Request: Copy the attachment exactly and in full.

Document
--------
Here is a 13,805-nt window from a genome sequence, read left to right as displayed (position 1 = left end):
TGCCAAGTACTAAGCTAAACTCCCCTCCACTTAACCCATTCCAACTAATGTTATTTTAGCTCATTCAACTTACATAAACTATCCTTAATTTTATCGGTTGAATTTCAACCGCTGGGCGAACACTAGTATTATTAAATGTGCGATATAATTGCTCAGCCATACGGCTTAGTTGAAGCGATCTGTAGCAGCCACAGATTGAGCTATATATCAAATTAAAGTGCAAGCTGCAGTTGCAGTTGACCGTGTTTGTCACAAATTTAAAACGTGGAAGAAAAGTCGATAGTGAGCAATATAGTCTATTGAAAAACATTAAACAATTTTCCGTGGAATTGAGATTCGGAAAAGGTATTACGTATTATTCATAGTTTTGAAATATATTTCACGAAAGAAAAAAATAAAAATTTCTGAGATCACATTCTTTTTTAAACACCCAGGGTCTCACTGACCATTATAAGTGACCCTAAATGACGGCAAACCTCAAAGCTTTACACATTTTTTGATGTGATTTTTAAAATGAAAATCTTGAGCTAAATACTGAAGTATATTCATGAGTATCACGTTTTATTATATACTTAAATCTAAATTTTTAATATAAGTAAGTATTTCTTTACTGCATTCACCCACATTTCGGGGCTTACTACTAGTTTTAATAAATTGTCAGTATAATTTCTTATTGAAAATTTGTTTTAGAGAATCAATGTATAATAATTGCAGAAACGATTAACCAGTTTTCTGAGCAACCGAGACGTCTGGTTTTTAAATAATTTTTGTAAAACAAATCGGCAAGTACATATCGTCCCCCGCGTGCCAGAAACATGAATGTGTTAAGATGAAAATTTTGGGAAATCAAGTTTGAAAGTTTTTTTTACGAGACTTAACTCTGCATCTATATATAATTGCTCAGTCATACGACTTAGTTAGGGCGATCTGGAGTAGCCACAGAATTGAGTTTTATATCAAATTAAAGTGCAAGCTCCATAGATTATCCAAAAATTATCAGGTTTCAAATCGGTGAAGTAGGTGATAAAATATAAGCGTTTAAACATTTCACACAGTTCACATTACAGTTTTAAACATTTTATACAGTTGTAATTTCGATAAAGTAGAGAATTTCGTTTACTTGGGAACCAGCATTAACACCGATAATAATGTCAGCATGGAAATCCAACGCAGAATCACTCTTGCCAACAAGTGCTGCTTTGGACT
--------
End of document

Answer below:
Here is a 13,805-nt window from a genome sequence, read left to right as displayed (position 1 = left end):
TGCCAAGTACTAAGCTAAACTCCCCTCCACTTAACCCATTCCAACTAATGTTATTTTAGCTCATTCAACTTACATAAACTATCCTTAATTTTATCGGTTGAATTTCAACCGCTGGGCGAACACTAGTATTATTAAATGTGCGATATAATTGCTCAGCCATACGGCTTAGTTGAAGCGATCTGTAGCAGCCACAGATTGAGCTATATATCAAATTAAAGTGCAAGCTGCAGTTGCAGTTGACCGTGTTTGTCACAAATTTAAAACGTGGAAGAAAAGTCGATAGTGAGCAATATAGTCTATTGAAAAACATTAAACAATTTTCCGTGGAATTGAGATTCGGAAAAGGTATTACGTATTATTCATAGTTTTGAAATATATTTCACGAAAGAAAAAAATAAAAATTTCTGAGATCACATTCTTTTTTAAACACCCAGGGTCTCACTGACCATTATAAGTGACCCTAAATGACGGCAAACCTCAAAGCTTTACACATTTTTTGATGTGATTTTTAAAATGAAAATCTTGAGCTAAATACTGAAGTATATTCATGAGTATCACGTTTTATTATATACTTAAATCTAAATTTTTAATATAAGTAAGTATTTCTTTACTGCATTCACCCACATTTCGGGGCTTACTACTAGTTTTAATAAATTGTCAGTATAATTTCTTATTGAAAATTTGTTTTAGAGAATCAATGTATAATAATTGCAGAAACGATTAACCAGTTTTCTGAGCAACCGAGACGTCTGGTTTTTAAATAATTTTTGTAAAACAAATCGGCAAGTACATATCGTCCCCCGCGTGCCAGAAACATGAATGTGTTAAGATGAAAATTTTGGGAAATCAAGTTTGAAAGTTTTTTTTACGAGACTTAACTCTGCATCTATATATAATTGCTCAGTCATACGACTTAGTTAGGGCGATCTGGAGTAGCCACAGAATTGAGTTTTATATCAAATTAAAGTGCAAGCTCCATAGATTATCCAAAAATTATCAGGTTTCAAATCGGTGAAGTAGGTGATAAAATATAAGCGTTTAAACATTTCACACAGTTCACATTACAGTTTTAAACATTTTATACAGTTGTAATTTCGATAAAGTAGAGAATTTCGTTTACTTGGGAACCAGCATTAACACCGATAATAATGTCAGCATGGAAATCCAACGCAGAATCACTCTTGCCAACAAGTGCTGCTTTGGACT